Guallar, Eliseo
    Johns Hopkins Bloomberg Sch Publ Hlth, USA.
    Perk, Joep
    Linnaeus University, Faculty of Health and Life Sciences, Department of Health and Caring Sciences.
    Hajage, David
    Hop Bichat Claude Bernard, France.
    Henriksson, Karin M.
    Uppsala University.
    Borghi, Claudio
    Univ Bologna, Italy.
    Prevalence and treatment of atherogenic dyslipidemia in the primary prevention of cardiovascular disease in Europe: EURIKA, a cross-sectional observational study2017In: BMC Cardiovascular Disorders, ISSN 1471-2261, E-ISSN 1471-2261, Vol. 17, 160Article in journal (Refereed)
    Abstract [en]

    Background: Atherogenic dyslipidemia is associated with poor cardiovascular outcomes, yet markers of this condition are often ignored in clinical practice. Here, we address a clear evidence gap by assessing the prevalence and treatment of two markers of atherogenic dyslipidemia: elevated triglyceride levels and low levels of high-density lipoprotein cholesterol. Methods: This cross-sectional observational study assessed the prevalence of two atherogenic dyslipidemia markers, high triglyceride levels and low high-density lipoprotein cholesterol levels, in the study population from the European Study on Cardiovascular Risk Prevention and Management in Usual Daily Practice (EURIKA; N = 7641; of whom 51.6% were female and 95.6% were White/Caucasian). The EURIKA population included European patients, aged at least 50 years with at least one cardiovascular risk factor but no history of cardiovascular disease. Results: Over 20% of patients from the EURIKA population have either triglyceride or high-density lipoprotein cholesterol levels characteristic of atherogenic dyslipidemia. Furthermore, the proportions of patients with one of these markers were higher in subpopulations with type 2 diabetes mellitus or those already calculated to be at high risk of cardiovascular disease. Approximately 55% of the EURIKA population who have markers of atherogenic dyslipidemia are not receiving lipid-lowering therapy. Conclusions: A considerable proportion of patients with at least one major cardiovascular risk factor in the primary cardiovascular disease prevention setting have markers of atherogenic dyslipidemia. The majority of these patients are not receiving optimal treatment, as specified in international guidelines, and thus their risk of developing cardiovascular disease is possibly underestimated.

  • 17.
    Hambraeus, Kristina
    et al.
    Uppsala Univ / Falun Cent Hosp.
    Held, Claes
    Uppsala Univ.
    Johansson, Per
    Sahlgrens Univ Hosp.
    Svennberg, Lars
    Gävle Cent Hosp.
    Cider, Åsa
    Gothenburg Univ, Sahlgrenska Acad.
    James, Stefan
    Uppsala Univ.
    Lagerqvist, Bo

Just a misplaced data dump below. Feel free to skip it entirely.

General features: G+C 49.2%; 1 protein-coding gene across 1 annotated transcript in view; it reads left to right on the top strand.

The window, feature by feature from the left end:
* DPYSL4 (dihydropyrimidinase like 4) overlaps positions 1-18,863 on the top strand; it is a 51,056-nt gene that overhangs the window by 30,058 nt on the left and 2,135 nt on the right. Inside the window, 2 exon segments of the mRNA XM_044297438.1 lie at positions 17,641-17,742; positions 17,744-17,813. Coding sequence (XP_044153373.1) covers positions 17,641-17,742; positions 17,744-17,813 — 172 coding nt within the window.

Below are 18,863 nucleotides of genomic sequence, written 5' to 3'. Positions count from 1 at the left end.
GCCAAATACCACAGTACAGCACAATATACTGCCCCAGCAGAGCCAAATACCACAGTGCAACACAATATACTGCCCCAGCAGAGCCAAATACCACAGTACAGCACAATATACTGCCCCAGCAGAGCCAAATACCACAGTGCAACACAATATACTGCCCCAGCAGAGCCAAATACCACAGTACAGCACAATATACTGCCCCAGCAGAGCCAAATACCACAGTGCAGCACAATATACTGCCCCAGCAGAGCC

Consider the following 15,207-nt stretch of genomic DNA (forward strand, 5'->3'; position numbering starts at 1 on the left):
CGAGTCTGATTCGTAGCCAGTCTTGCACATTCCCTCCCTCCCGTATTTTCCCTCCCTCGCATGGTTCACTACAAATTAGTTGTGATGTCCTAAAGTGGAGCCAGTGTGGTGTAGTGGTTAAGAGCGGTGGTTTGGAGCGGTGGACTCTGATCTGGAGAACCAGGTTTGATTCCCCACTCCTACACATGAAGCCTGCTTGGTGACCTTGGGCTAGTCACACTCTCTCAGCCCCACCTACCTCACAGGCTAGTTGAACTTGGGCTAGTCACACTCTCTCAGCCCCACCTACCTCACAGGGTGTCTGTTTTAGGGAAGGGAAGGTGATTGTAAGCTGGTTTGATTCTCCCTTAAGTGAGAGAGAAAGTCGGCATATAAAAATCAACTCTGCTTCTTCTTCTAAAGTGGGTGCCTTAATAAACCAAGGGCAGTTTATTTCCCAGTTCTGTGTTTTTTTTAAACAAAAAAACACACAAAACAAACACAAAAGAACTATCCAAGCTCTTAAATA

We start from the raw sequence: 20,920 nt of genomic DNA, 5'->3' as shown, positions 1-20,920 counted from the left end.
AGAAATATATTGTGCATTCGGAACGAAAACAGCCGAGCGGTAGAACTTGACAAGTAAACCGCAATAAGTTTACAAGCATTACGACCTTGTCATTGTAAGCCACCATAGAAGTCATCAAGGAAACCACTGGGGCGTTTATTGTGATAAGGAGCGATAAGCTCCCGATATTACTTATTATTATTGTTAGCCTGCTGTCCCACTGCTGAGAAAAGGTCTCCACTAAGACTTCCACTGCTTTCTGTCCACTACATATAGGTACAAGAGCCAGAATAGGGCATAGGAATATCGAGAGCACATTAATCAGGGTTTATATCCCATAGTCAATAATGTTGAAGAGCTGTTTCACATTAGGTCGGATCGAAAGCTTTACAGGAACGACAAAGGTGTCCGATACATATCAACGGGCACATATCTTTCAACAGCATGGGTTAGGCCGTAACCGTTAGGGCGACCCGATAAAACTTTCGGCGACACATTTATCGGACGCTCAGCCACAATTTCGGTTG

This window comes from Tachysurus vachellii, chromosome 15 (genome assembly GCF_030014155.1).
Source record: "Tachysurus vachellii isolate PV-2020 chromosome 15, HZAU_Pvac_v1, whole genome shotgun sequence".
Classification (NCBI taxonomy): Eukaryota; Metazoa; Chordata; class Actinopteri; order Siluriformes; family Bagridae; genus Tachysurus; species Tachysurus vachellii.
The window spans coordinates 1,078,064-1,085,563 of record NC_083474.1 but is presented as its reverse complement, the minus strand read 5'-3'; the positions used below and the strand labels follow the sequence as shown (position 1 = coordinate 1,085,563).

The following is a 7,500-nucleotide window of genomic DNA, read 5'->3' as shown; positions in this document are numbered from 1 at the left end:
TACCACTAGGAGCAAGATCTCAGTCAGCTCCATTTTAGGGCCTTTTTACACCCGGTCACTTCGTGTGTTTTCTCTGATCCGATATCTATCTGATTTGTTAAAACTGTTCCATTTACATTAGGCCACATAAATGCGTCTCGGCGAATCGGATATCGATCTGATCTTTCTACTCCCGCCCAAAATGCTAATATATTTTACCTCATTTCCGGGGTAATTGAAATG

Uppsala Univ.
    Friberg, Örjan
    Univ Örebro.
    Nilsson, Johan
    Lund Univ / Skåne Univ Hosp / Umeå Univ.
    From Attebring, Mona
    Linnaeus University, Faculty of Health and Life Sciences, Department of Health and Caring Sciences.
    Harnek, Jan
    Lund Univ.
    Jernberg, Tomas
    Karolinska Inst.
    SWEDEHEART Annual Report 20122014In: Scandinavian Cardiovascular Journal, ISSN 1401-7431, E-ISSN 1651-2006, Vol. 48, 1-129 p.Article in journal (Refereed)
    Abstract [en]

    The Swedish Web-system for Enhancement and Development of Evidence-based care in Heart disease Evaluated According to Recommended Therapies (SWEDEHEART) supports continuous monitoring and improvement of care for coronary artery disease, catheter-based and surgical coronary interventions, secondary prevention as well as catheter based and surgical valve intervention, by providing extensive data on base-line, diagnostic, procedural and outcome variables. Design. This national quality registry collects information from all Swedish hospitals treating patients with acute coronary artery disease and all patients undergoing coronary angiography, catheter-based interventions or heart surgery. Combination with other national mandatory official registries enables complete follow-up of all individuals regarding myocardial infarction, new interventional procedures, death and all-cause hospitalizations. The registry is governed by an independent steering committee and funded by the Swedish National Health care provider. The software is developed by Uppsala Clinical Research Center. Results. The SWEDEHEART Quality Index reflects overall quality of care for coronary artery disease including secondary prevention. In comparison with 2011, an improvement of the index occurred in 2012 overall. There was however, still a wide range in performance between individual centers, emphasizing the need for continuous monitoring of quality of care at a national as well as on a center level.

  • 18. Hellström, M
    et al.
    Hellström, L
    Perk, Joep
    Linnaeus University, Faculty of Health, Social Work and Behavioural Sciences, School of Health and Caring Sciences.
    Resting heart rate: a cardiovascular risk predictor for healthy middle aged men.2012In: EuroPrevent, Dublin 2012, 2012Conference paper (Refereed)
  • 19.
    Herlitz, Johan
    et al.
    University of Borås ; Västra Götalandsregionen.
    Ravn-Fischer, Annica
    Sahlgrenska universitetssjukhuset.
    Svensson, Leif
    Karolinska institutetet.
    Bremer, Anders
    University of Borås.
    Bång, Angela
    University of Borås.
    Circulation: Bröstsmärtor2016In: Prehospital Akutsjukvård, Liber, 2016, 2, 308-321 p.Chapter in book (Other academic)
  • 20.
    Hollenberg, Jacob
    et al.
    Södersjukhuset ; Karolinska institutet.
    Engdahl, Johan
    Hallands sjukhus.
    Axelsson, Åsa B.
    University of Gothenburg.
    Bremer, Anders
    University of Borås.
    Hjärtstopp2009In: Prehospital akutsjukvård / [ed] Björn-Ove Suserud, Leif Svensson, Liber, 2009, 1, 295-304 p.Chapter in book (Other academic)